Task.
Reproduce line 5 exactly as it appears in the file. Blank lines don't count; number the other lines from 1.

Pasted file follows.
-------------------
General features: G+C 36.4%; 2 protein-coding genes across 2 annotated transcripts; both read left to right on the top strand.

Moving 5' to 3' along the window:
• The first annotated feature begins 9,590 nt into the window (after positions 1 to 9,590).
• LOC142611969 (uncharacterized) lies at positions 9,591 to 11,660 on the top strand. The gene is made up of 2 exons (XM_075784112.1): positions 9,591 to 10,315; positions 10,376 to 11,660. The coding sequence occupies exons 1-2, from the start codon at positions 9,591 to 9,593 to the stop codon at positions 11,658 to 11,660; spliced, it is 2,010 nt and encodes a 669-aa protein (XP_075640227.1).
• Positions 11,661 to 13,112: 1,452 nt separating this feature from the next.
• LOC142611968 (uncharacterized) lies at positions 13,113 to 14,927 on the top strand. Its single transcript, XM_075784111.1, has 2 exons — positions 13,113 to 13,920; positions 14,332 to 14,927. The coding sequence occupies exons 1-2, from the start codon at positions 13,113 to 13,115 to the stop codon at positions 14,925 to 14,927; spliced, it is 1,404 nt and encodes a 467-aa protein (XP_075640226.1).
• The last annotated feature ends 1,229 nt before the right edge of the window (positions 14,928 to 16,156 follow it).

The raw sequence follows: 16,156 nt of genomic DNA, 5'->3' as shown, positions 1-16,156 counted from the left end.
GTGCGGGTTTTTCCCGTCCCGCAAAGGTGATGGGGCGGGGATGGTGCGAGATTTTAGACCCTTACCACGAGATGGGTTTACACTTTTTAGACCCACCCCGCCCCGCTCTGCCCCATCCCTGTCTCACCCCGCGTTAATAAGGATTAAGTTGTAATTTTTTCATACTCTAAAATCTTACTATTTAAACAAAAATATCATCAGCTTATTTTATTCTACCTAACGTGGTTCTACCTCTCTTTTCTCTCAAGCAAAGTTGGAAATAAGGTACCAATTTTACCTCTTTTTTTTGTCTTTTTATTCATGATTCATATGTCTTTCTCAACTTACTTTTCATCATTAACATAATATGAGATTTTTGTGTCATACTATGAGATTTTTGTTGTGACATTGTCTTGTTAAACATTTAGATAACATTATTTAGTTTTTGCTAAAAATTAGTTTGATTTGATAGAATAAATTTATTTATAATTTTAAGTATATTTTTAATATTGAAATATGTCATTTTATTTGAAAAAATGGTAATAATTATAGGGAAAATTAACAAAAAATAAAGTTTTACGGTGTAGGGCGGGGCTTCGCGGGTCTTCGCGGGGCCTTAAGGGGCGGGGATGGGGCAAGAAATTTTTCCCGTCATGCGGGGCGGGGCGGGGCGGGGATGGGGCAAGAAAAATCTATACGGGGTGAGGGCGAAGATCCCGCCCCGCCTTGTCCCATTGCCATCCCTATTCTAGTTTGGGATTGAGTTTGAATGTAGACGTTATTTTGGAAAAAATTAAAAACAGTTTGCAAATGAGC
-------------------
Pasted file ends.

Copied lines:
• Positions 11,661 to 13,112: 1,452 nt separating this feature from the next.